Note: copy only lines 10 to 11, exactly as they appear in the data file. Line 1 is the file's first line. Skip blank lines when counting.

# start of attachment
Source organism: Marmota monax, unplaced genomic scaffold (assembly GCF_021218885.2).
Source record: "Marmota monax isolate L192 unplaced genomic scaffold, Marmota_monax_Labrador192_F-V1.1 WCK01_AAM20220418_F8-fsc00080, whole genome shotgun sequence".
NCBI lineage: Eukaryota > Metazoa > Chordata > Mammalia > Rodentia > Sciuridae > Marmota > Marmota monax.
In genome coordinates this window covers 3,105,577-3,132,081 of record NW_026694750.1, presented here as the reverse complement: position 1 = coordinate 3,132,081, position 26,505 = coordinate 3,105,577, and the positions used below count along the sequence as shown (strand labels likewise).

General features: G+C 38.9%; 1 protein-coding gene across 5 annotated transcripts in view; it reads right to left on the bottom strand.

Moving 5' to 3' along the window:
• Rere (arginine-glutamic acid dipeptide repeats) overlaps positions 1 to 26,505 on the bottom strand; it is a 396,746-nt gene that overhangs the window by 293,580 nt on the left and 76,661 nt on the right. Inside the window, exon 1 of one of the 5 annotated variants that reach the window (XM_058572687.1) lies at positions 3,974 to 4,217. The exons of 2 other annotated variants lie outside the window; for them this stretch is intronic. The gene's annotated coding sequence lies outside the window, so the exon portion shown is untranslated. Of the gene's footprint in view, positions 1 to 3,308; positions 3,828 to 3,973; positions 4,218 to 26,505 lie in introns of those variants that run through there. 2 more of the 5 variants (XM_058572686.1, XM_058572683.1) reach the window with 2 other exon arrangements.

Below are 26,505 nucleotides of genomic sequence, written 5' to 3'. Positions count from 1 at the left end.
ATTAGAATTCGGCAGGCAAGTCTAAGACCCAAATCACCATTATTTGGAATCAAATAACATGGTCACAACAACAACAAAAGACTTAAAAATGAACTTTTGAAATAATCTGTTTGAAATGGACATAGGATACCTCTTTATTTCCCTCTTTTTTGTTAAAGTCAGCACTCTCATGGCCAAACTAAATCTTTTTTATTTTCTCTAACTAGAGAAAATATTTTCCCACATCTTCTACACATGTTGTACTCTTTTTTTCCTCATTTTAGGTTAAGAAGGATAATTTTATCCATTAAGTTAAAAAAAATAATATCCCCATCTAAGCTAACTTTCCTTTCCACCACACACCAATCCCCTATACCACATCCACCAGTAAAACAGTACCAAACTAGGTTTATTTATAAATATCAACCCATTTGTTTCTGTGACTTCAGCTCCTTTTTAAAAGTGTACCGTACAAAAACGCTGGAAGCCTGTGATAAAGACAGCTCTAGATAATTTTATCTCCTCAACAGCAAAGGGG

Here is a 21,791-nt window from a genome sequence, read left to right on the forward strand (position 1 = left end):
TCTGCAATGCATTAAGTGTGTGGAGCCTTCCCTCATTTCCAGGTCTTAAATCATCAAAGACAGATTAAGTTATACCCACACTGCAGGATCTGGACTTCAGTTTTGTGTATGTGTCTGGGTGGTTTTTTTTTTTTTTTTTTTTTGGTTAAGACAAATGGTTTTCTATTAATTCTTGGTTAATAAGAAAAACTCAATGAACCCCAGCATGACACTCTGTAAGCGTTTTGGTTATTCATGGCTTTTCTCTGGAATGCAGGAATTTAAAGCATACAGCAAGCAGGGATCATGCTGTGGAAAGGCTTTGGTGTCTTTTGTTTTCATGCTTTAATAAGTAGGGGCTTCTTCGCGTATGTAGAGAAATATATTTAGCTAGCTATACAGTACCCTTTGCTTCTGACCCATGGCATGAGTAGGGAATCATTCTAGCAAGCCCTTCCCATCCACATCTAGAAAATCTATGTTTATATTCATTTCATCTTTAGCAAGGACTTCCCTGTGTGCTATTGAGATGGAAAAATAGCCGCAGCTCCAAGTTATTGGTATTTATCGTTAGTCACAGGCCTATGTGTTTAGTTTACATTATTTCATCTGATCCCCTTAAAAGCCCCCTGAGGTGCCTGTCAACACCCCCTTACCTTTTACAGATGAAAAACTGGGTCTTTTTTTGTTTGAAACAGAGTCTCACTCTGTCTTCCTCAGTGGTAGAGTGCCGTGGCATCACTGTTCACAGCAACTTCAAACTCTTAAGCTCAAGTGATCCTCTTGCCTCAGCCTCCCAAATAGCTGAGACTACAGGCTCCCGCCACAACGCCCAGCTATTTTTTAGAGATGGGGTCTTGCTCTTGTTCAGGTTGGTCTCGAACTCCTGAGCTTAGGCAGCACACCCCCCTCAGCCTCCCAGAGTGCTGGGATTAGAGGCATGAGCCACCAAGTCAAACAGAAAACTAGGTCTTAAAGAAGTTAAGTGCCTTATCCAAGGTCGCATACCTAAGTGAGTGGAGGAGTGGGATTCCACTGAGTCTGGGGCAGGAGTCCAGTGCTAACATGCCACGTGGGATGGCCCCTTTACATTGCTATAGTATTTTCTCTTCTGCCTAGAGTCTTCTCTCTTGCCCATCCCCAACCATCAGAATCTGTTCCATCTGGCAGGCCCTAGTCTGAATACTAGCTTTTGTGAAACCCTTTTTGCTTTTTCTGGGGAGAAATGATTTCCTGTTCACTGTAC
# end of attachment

Here is a 21,791-nt window from a genome sequence, read left to right on the forward strand (position 1 = left end):
TCTGCAATGCATTAAGTGTGTGGAGCCTTCCCTCATTTCCAGGTCTTAAATCATCAAAGACAGATTAAGTTATACCCACACTGCAGGATCTGGACTTCAGTTTTGTGTATGTGTCTGGGTGGTTTTTTTTTTTTTTTTTTTTTGGTTAAGACAAATGGTTTTCTATTAATTCTTGGTTAATAAGAAAAACTCAATGAACCCCAGCATGACACTCTGTAAGCGTTTTGGTTATTCATGGCTTTTCTCTGGAATGCAGGAATTTAAAGCATACAGCAAGCAGGGATCATGCTGTGGAAAGGCTTTGGTGTCTTTTGTTTTCATGCTTTAATAAGTAGGGGCTTCTTCGCGTATGTAGAGAAATATATTTAGCTAGCTATACAGTACCCTTTGCTTCTGACCCATGGCATGAGTAGGGAATCATTCTAGCAAGCCCTTCCCATCCACATCTAGAAAATCTATGTTTATATTCATTTCATCTTTAGCAAGGACTTCCCTGTGTGCTATTGAGATGGAAAAATAGCCGCAGCTCCAAGTTATTGGTATTTATCGTTAGTCACAGGCCTATGTGTTTAGTTTACATTATTTCATCTGATCCCCTTAAAAGCCCCCTGAGGTGCCTGTCAACACCCCCTTACCTTTTACAGATGAAAAACTGGGTCTTTTTTTGTTTGAAACAGAGTCTCACTCTGTCTTCCTCAGTGGTAGAGTGCCGTGGCATCACTGTTCACAGCAACTTCAAACTCTTAAGCTCAAGTGATCCTCTTGCCTCAGCCTCCCAAATAGCTGAGACTACAGGCTCCCGCCACAACGCCCAGCTATTTTTTAGAGATGGGGTCTTGCTCTTGTTCAGGTTGGTCTCGAACTCCTGAGCTTAGGCAGCACACCCCCCTCAGCCTCCCAGAGTGCTGGGATTAGAGGCATGAGCCACCAAGTCAAACAGAAAACTAGGTCTTAAAGAAGTTAAGTGCCTTATCCAAGGTCGCATACCTAAGTGAGTGGAGGAGTGGGATTCCACTGAGTCTGGGGCAGGAGTCCAGTGCTAACATGCCACGTGGGATGGCCCCTTTACATTGCTATAGTATTTTCTCTTCTGCCTAGAGTCTTCTCTCTTGCCCATCCCCAACCATCAGAATCTGTTCCATCTGGCAGGCCCTAGTCTGAATACTAGCTTTTGTGAAACCCTTTTTGCTTTTTCTGGGGAGAAATGATTTCCTGTTCACTGTAC